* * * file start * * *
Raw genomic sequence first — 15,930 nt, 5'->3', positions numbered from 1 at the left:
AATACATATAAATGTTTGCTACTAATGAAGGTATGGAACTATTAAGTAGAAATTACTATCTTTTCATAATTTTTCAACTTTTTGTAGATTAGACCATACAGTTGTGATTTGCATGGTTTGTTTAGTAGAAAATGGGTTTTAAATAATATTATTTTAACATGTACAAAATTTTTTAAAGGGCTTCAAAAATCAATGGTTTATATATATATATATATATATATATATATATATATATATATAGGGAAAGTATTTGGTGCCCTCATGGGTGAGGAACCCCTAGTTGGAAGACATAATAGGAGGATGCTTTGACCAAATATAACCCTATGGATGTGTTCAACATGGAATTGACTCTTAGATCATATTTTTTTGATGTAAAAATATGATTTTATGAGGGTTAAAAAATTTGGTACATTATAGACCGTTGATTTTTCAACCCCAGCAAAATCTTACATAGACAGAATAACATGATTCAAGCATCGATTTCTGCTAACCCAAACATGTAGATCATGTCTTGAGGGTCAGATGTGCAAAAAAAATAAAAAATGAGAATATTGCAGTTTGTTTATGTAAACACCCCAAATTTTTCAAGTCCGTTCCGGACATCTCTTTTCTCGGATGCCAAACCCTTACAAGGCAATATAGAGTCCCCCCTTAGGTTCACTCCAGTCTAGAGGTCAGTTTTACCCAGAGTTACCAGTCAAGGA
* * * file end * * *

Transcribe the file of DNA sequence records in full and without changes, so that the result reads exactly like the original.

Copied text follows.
Raw genomic sequence first — 15,930 nt, 5'->3', positions numbered from 1 at the left:
AATACATATAAATGTTTGCTACTAATGAAGGTATGGAACTATTAAGTAGAAATTACTATCTTTTCATAATTTTTCAACTTTTTGTAGATTAGACCATACAGTTGTGATTTGCATGGTTTGTTTAGTAGAAAATGGGTTTTAAATAATATTATTTTAACATGTACAAAATTTTTTAAAGGGCTTCAAAAATCAATGGTTTATATATATATATATATATATATATATATATATATATATATAGGGAAAGTATTTGGTGCCCTCATGGGTGAGGAACCCCTAGTTGGAAGACATAATAGGAGGATGCTTTGACCAAATATAACCCTATGGATGTGTTCAACATGGAATTGACTCTTAGATCATATTTTTTTGATGTAAAAATATGATTTTATGAGGGTTAAAAAATTTGGTACATTATAGACCGTTGATTTTTCAACCCCAGCAAAATCTTACATAGACAGAATAACATGATTCAAGCATCGATTTCTGCTAACCCAAACATGTAGATCATGTCTTGAGGGTCAGATGTGCAAAAAAAATAAAAAATGAGAATATTGCAGTTTGTTTATGTAAACACCCCAAATTTTTCAAGTCCGTTCCGGACATCTCTTTTCTCGGATGCCAAACCCTTACAAGGCAATATAGAGTCCCCCCTTAGGTTCACTCCAGTCTAGAGGTCAGTTTTACCCAGAGTTACCAGTCAAGGA